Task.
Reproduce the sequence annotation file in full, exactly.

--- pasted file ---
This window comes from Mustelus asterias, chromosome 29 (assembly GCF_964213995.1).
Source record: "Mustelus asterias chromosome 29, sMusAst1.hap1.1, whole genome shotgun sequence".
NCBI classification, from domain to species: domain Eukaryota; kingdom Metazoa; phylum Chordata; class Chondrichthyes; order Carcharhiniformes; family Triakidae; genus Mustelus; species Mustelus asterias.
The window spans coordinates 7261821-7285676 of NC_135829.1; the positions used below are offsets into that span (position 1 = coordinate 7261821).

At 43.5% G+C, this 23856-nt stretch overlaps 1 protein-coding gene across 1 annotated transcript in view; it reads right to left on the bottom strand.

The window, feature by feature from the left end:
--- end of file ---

This window comes from Mustelus asterias, chromosome 29 (assembly GCF_964213995.1).
Source record: "Mustelus asterias chromosome 29, sMusAst1.hap1.1, whole genome shotgun sequence".
NCBI classification, from domain to species: domain Eukaryota; kingdom Metazoa; phylum Chordata; class Chondrichthyes; order Carcharhiniformes; family Triakidae; genus Mustelus; species Mustelus asterias.
The window spans coordinates 7261821-7285676 of NC_135829.1; the positions used below are offsets into that span (position 1 = coordinate 7261821).

At 43.5% G+C, this 23856-nt stretch overlaps 1 protein-coding gene across 1 annotated transcript in view; it reads right to left on the bottom strand.

The window, feature by feature from the left end: